La Belle et l’Ocelot

Tall rectangular frosted bottle, a striding wildcat (with magnificent whiskers) in clear bas-relief, with faceted cap and gold signature.

Fruity at first, an hour long, and loud, citrus and plummy osmanthus sharpened with witchy rose thorns. Slowly softens with jasmine and some smoky-sweet amber into personal space–up close it’s bright on cotton cuffs and syrupy on the skin–and lasts all day, fading to a dab of luxe benzoin on the wrist.

La Belle et l’Ocelot could almost be a Chanel, rich incense resins and balsamic roses (though there’s oddly no civet) if the wormwood at the top didn’t turn it weird.

I don’t love it–I’d prefer more purring and fewer claws–but there’s something intriguing about it, opulent yet off-kilter, and the bottle is an objet d’art.


Salvador Dali’s pet ocelot was named Babou. He never seemed happy in photos, aside from the one where he is biting the artist’s nose.


Purple mini bottle with a stack of lips à la Han-Solo-in-carbonite, on a detail of The Temptation of St. Anthony.

I love a good pun.
These Purple Lips open with juicy blueberries that would stain the teeth, and linger on violet and lilac flower candy that dye the tongue. Sheer woody musk on bottom keeps it in personal space for half the day.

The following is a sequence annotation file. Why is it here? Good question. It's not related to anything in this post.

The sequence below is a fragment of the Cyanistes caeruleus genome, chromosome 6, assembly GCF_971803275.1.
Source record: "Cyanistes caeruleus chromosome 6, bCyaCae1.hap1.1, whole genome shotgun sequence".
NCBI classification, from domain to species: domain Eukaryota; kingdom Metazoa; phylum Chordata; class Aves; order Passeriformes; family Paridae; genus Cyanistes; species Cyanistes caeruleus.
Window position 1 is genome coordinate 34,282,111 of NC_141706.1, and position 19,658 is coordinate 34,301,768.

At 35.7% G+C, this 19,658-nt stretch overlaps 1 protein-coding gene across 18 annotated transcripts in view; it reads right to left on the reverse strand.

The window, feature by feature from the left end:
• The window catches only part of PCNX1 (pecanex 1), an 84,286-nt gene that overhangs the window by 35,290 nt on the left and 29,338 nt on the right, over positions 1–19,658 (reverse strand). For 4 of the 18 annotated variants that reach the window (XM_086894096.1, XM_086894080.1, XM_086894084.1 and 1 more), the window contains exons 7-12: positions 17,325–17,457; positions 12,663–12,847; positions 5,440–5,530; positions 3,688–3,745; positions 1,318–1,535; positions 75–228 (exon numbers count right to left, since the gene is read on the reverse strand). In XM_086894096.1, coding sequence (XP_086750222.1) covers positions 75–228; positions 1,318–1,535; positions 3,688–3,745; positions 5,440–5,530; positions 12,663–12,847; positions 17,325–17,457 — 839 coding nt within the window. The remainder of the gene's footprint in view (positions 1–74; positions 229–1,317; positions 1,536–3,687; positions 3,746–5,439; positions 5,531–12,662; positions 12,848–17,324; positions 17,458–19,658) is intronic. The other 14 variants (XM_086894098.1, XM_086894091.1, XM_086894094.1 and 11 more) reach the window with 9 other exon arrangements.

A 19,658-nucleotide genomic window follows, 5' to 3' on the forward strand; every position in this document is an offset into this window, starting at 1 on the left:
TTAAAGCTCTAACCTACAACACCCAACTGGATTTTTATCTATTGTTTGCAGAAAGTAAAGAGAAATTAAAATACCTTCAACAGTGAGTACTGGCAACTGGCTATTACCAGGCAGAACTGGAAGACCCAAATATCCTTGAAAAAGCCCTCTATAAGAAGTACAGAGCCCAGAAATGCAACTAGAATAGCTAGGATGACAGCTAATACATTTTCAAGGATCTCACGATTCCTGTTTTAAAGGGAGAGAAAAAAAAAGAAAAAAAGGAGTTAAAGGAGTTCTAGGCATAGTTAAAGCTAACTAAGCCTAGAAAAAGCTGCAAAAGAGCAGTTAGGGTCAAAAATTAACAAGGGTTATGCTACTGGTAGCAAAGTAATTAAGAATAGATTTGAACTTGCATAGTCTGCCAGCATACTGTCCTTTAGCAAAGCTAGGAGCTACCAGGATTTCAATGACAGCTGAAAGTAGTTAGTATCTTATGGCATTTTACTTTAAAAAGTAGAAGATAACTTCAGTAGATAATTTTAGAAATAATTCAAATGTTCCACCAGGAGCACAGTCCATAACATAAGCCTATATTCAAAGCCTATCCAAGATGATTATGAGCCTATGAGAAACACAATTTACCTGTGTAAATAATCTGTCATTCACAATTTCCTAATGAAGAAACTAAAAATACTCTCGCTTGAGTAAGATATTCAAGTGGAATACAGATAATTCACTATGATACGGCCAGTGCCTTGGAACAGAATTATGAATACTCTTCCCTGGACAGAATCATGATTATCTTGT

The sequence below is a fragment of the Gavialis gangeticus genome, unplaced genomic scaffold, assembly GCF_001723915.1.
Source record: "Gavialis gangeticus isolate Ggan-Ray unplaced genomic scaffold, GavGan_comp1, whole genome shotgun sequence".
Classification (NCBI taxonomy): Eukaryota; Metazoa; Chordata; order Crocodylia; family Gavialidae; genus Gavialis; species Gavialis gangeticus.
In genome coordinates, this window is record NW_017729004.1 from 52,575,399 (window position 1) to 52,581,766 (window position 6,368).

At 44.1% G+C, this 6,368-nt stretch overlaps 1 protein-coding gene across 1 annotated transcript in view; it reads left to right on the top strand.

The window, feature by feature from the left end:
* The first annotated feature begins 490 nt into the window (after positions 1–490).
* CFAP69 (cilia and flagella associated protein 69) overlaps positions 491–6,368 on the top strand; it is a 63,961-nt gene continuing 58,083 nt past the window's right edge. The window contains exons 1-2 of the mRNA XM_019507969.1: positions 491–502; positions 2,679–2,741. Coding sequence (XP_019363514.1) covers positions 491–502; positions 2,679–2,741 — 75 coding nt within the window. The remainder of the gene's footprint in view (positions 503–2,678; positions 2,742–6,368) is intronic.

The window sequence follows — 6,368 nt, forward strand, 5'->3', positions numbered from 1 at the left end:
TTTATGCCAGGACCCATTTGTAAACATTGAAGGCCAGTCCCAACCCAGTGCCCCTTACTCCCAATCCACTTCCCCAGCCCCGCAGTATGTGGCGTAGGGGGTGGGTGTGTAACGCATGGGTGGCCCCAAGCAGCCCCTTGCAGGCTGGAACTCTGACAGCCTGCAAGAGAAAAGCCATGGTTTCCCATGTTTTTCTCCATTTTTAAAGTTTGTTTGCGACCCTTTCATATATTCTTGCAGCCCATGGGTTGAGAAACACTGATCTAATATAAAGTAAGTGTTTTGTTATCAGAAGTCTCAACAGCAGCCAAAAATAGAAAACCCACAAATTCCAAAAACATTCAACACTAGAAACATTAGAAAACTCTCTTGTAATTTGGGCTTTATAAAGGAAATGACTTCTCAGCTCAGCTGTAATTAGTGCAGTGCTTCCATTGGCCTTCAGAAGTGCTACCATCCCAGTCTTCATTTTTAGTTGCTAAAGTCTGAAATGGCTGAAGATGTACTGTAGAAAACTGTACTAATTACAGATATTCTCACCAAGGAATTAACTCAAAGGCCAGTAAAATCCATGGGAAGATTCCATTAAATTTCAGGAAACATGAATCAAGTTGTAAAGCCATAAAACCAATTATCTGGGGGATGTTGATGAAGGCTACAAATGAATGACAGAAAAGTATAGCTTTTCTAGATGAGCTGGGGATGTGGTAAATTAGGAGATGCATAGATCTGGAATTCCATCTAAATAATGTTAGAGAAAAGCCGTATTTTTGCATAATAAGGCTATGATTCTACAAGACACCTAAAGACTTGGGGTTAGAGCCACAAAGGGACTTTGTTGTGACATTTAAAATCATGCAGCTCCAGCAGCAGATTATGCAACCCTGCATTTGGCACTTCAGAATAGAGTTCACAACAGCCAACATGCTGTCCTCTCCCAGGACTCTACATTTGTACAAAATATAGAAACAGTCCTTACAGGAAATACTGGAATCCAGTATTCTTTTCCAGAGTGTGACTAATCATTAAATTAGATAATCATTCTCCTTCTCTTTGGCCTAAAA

But one could easily find this scent–though maybe not as cool a bottle–in a fast fashion chain for teens. I want more from the house of Salvador Dali.
Give me chessboards on the ocean floor. Give me ship sails made of butterflies.


The Cocteau Twins kept it surreal.

Dali Eau de Toilette

Starts juicy with sweet orange and neroli, then gets a little rosy before lying down with clean woodsy white musk. Lasts close to the skin for the morning.

It’s nice, but sadly not weird or innovative at all. I want more from the master of surrealism–give me swans reflecting elephants, or burning giraffes, or something cool.


“Love is surreal…”
(This is the best song off this album.)


lagunaBingo hall piña coladas.

Peppery amber ashtrays, coconut and pineapple daiquiri mix, sandalwood sawdust on the floor, and plastic flower musk underneath.

It’s kind of awesome in a retro chichi skirt way, though I was sort of hoping for some melting clocks, or waves that went on for eternity. Doesn’t last long, but finishes on a lovely patchouli tinged vanilla.

This song was also released in Spain in 1991– the title track of Vicente Amigo’s first album.